Titanium dioxide (TiO2) is a common material that has been used as a white pigment since antiquity. Today, however, it is better known within the scientific community for its so-called photocatalytic property — meaning the ability to catalyze chemical reactions through the absorption of light. This is a process in which sunlight energy can be used to drive chemical reactions, for instance, splitting water into oxygen and hydrogen, reducing of CO2 to synthetic fuels, or decomposing toxic compounds in the air, water, and soil.
Sulfur dioxide (SO2) is a toxic air pollutant that is emitted during fossil fuel combustion, and it has been shown that it can be removed directly from flue gasses through photocatalysis on the TiO2 surface. It has also been shown that, under the right reaction conductions, the SO2 molecule can be bound tightly to the TiO2 surface and further oxidized to sulfate in a way that extends the long-term photocatalytic performance and also renders the surface hydrophilic (attractive to water).
For these reasons, it is of great interest to obtain a fundamental knowledge of how SO2 reacts on the surface of TiO2. Using a special type of infrared spectroscopy technique called IRRAS (Infrared Reflection-Absorption Spectroscopy) in combination with simulations based on quantum mechanical modelling, it has been possible to identify the detailed orientation of the SO2 molecule on the rutile TiO2(110) single crystal surface, thus contributing to our understanding of possible reaction pathways of SO2 on TiO2.
The IRRAS technique gives unique information on the chemical identity, bonding strength and orientation of molecules at surfaces. The bonding geometry is assessed by measuring IRRAS with a linearly-polarized light incident along different directions of the TiO2 crystal. Molecules with different binding orientations on the surface will then respond differently to light with a certain polarization and incidence direction. By calculating stable adsorption configurations using quantum mechanical computations, it is possible to simulate such responses and then compare directly with the measured results.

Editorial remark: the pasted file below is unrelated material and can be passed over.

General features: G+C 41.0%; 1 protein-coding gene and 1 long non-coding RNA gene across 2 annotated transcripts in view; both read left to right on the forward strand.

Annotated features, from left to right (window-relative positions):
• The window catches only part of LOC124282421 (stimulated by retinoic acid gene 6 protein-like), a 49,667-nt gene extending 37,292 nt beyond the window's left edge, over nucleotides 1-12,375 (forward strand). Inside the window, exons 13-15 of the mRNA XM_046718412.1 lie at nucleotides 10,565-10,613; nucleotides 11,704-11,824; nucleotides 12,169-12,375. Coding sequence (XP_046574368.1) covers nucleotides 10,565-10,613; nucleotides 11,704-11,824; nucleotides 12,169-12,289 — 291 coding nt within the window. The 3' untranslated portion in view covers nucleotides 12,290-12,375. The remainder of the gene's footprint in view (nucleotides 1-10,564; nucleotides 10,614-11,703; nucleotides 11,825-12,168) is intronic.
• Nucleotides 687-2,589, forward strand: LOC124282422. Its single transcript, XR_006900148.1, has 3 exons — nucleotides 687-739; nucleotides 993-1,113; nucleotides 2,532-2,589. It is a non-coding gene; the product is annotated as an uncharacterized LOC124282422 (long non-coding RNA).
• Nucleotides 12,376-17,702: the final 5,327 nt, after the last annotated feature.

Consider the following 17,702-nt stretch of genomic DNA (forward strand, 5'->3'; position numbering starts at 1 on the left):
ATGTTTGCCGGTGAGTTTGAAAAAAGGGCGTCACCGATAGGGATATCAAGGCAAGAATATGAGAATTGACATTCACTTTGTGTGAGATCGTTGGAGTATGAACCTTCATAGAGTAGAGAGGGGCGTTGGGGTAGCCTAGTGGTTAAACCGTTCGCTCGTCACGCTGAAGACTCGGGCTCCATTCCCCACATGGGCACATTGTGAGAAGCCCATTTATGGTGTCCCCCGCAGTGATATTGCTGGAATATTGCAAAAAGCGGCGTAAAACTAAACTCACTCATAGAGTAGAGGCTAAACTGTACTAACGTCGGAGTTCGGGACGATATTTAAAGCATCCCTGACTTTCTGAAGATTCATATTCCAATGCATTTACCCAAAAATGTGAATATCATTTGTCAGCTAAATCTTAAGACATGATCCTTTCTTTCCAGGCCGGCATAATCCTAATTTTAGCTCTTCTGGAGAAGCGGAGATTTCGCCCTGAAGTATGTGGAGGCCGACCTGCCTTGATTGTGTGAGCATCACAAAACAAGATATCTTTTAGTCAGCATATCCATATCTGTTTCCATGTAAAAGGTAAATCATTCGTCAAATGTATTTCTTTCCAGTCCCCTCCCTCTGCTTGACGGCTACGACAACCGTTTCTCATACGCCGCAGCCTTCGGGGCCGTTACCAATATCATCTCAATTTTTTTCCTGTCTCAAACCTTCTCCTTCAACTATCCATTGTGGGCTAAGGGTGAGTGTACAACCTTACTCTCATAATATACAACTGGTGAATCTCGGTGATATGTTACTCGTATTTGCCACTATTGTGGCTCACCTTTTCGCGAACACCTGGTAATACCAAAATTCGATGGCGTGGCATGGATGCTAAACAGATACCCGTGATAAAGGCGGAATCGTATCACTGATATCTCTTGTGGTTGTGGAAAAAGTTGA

Such a combined experimental and theoretical work effort has enabled unique mapping of the interaction between SO2 and single crystalline rutile TiO2(110) in an ultrahigh vacuum environment. The results have led to a reinterpretation of previously reported data, where we now argue that SO2 first form sulfite-like surface species and then further react with oxygen atom vacancies and water to form a surface-bound sulfate species.
These are the tightly-bound molecules that induce hydrophilic properties and enhanced photocatalytic activity due to their acidic properties that act as a proton source. We have previously shown that these surface species form upon ultraviolet light illumination in an oxygen atmosphere at elevated temperatures. Our recent findings suggest that they can also be formed in the presence of water on a surface that contains oxygen vacancies.
The findings are reported in the article entitled SO2 adsorption on rutile TiO2(110): An infrared reflection-absorption spectroscopy and density functional theory study, recently published in the journal Surface Science. This work was conducted by David Langhammer, Jolla Kullgren, Pavlin Mitev and Lars Österlund from University of Uppsala, Sweden.